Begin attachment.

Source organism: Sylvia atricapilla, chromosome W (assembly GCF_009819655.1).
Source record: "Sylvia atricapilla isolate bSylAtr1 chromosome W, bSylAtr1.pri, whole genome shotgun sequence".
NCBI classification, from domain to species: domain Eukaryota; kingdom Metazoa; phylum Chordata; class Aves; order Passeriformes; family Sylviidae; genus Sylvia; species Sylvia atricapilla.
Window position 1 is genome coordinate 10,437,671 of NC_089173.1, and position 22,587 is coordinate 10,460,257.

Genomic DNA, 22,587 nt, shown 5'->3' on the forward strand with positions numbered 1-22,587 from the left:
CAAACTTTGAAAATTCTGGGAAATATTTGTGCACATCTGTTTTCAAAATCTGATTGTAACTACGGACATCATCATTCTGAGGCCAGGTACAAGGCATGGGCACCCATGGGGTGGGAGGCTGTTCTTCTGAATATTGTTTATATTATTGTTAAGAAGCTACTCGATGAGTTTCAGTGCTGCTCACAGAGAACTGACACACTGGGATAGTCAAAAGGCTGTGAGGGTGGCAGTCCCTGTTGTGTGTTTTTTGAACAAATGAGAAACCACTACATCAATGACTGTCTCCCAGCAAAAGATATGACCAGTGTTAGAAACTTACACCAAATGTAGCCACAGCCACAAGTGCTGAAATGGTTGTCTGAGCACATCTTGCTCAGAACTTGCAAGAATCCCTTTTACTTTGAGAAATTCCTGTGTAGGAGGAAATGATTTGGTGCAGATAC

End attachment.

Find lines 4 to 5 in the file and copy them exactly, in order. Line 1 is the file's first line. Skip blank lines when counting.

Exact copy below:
Window position 1 is genome coordinate 10,437,671 of NC_089173.1, and position 22,587 is coordinate 10,460,257.

Genomic DNA, 22,587 nt, shown 5'->3' on the forward strand with positions numbered 1-22,587 from the left: